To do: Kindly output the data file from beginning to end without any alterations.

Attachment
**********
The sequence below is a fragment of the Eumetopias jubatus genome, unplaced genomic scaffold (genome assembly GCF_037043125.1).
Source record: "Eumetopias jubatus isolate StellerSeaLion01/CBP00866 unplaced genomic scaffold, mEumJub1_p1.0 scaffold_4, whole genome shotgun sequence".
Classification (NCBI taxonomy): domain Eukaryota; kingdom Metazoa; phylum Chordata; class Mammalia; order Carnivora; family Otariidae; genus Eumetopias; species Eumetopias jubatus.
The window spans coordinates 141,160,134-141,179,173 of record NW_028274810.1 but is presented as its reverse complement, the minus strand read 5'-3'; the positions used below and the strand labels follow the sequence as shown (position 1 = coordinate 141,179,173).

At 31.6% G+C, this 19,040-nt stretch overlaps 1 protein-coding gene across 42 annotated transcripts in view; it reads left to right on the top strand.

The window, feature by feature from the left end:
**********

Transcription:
The sequence below is a fragment of the Eumetopias jubatus genome, unplaced genomic scaffold (genome assembly GCF_037043125.1).
Source record: "Eumetopias jubatus isolate StellerSeaLion01/CBP00866 unplaced genomic scaffold, mEumJub1_p1.0 scaffold_4, whole genome shotgun sequence".
Classification (NCBI taxonomy): domain Eukaryota; kingdom Metazoa; phylum Chordata; class Mammalia; order Carnivora; family Otariidae; genus Eumetopias; species Eumetopias jubatus.
The window spans coordinates 141,160,134-141,179,173 of record NW_028274810.1 but is presented as its reverse complement, the minus strand read 5'-3'; the positions used below and the strand labels follow the sequence as shown (position 1 = coordinate 141,179,173).

At 31.6% G+C, this 19,040-nt stretch overlaps 1 protein-coding gene across 42 annotated transcripts in view; it reads left to right on the top strand.

The window, feature by feature from the left end: